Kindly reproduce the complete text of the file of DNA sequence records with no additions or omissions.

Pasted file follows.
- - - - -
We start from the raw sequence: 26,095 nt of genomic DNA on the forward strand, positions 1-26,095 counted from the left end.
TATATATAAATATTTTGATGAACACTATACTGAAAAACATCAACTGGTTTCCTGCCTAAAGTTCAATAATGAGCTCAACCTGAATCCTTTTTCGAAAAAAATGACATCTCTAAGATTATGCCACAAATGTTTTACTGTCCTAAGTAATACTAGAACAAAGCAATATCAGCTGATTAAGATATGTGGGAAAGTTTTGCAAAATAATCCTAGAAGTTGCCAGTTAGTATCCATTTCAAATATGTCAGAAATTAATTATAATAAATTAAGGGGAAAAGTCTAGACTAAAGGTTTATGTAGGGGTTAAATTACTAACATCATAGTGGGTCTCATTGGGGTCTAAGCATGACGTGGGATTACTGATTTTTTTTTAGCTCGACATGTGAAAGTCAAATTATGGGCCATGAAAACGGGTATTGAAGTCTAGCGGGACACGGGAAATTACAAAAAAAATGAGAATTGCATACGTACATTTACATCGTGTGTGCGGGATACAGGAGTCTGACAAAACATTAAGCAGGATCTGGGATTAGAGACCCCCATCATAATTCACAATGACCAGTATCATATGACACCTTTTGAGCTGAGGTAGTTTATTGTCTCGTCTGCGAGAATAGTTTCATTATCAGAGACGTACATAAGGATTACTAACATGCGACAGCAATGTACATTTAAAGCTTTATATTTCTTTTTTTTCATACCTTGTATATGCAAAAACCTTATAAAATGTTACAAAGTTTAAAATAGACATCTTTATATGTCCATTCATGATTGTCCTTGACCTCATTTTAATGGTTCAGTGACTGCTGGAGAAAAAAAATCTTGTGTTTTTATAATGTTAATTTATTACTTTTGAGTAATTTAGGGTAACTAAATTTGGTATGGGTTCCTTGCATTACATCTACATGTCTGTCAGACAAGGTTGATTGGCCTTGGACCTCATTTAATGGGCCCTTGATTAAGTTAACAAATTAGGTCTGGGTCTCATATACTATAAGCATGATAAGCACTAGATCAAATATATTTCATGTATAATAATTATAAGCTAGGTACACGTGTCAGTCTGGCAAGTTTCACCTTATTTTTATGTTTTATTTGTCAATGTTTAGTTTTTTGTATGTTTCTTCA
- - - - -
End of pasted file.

We start from the raw sequence: 26,095 nt of genomic DNA on the forward strand, positions 1-26,095 counted from the left end.
TATATATAAATATTTTGATGAACACTATACTGAAAAACATCAACTGGTTTCCTGCCTAAAGTTCAATAATGAGCTCAACCTGAATCCTTTTTCGAAAAAAATGACATCTCTAAGATTATGCCACAAATGTTTTACTGTCCTAAGTAATACTAGAACAAAGCAATATCAGCTGATTAAGATATGTGGGAAAGTTTTGCAAAATAATCCTAGAAGTTGCCAGTTAGTATCCATTTCAAATATGTCAGAAATTAATTATAATAAATTAAGGGGAAAAGTCTAGACTAAAGGTTTATGTAGGGGTTAAATTACTAACATCATAGTGGGTCTCATTGGGGTCTAAGCATGACGTGGGATTACTGATTTTTTTTTAGCTCGACATGTGAAAGTCAAATTATGGGCCATGAAAACGGGTATTGAAGTCTAGCGGGACACGGGAAATTACAAAAAAAATGAGAATTGCATACGTACATTTACATCGTGTGTGCGGGATACAGGAGTCTGACAAAACATTAAGCAGGATCTGGGATTAGAGACCCCCATCATAATTCACAATGACCAGTATCATATGACACCTTTTGAGCTGAGGTAGTTTATTGTCTCGTCTGCGAGAATAGTTTCATTATCAGAGACGTACATAAGGATTACTAACATGCGACAGCAATGTACATTTAAAGCTTTATATTTCTTTTTTTTCATACCTTGTATATGCAAAAACCTTATAAAATGTTACAAAGTTTAAAATAGACATCTTTATATGTCCATTCATGATTGTCCTTGACCTCATTTTAATGGTTCAGTGACTGCTGGAGAAAAAAAATCTTGTGTTTTTATAATGTTAATTTATTACTTTTGAGTAATTTAGGGTAACTAAATTTGGTATGGGTTCCTTGCATTACATCTACATGTCTGTCAGACAAGGTTGATTGGCCTTGGACCTCATTTAATGGGCCCTTGATTAAGTTAACAAATTAGGTCTGGGTCTCATATACTATAAGCATGATAAGCACTAGATCAAATATATTTCATGTATAATAATTATAAGCTAGGTACACGTGTCAGTCTGGCAAGTTTCACCTTATTTTTATGTTTTATTTGTCAATGTTTAGTTTTTTGTATGTTTCTTCA